“A year ago, I changed from Vanguard to Betterment, a robo-advisor. Betterment uses scientific research to optimize which ETFs you hold based on your investing objectives. Additionally, the service automatically rebalances your holdings across time as you make contributions, take withdrawals or near your investing objectives,” he said.

Betterment offers tax-efficient investing strategies to minimize the amount of taxes you pay on realized gains, he added. If your accounts aren’t tax-advantaged (e.g., 401(k) or IRA), harvesting these tax losses can increase your returns by minimizing your capital gains each year.

What you might like:

Here are a few of Betterment’s popular features:

  • Commission-free investing
  • Automatic deposits
  • Customized experience (e.g. new investor, hands-off investor or hands-on investor)

What you might not like:

If you’re trying to find a fee-free investing option, Betterment isn’t it. Annual fees for the service range from 0.25% — 0.40% of your account balance.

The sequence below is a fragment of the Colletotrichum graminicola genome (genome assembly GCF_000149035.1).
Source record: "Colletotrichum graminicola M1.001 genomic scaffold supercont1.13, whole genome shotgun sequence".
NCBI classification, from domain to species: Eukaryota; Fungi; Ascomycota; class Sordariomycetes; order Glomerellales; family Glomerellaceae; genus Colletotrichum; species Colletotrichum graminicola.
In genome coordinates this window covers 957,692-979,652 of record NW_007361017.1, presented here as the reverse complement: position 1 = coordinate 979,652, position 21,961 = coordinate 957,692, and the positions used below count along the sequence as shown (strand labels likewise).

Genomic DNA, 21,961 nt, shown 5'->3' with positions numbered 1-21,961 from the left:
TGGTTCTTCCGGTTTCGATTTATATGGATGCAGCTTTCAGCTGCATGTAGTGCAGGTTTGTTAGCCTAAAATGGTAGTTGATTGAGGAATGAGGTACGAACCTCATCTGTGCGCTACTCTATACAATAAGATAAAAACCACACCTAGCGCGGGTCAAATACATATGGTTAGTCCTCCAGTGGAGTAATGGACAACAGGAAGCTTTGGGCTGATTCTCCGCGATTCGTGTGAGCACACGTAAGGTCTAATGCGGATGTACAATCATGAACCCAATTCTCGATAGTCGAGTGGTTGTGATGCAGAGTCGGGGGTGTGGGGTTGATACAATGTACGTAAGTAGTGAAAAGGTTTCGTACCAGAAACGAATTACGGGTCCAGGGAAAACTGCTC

Do you want to save money on investment fees, but you prefer a little guidance along the way? As a robo-advisor, Betterment can represent a nice hybrid between do-it-yourself investing and hiring a financial planner.


Mint doesn’t quite qualify as an investment app. It can help you monitor your investments, though, so it’s worth mentioning.

Money Coach Cody Berman of says that, in addition to tracking investments, Mint is one of his favorite budgeting apps. “The software automatically captures my spending data and displays it in an easy-to-digest manner. Budgeting has never been easier.”

(Photo courtesy of Mint: Personal Finance & Money/iTunes)
(Photo courtesy of Mint: Personal Finance & Money/iTunes)


What you might like:

Here are a few features of Mint that you might appreciate:

  • Free account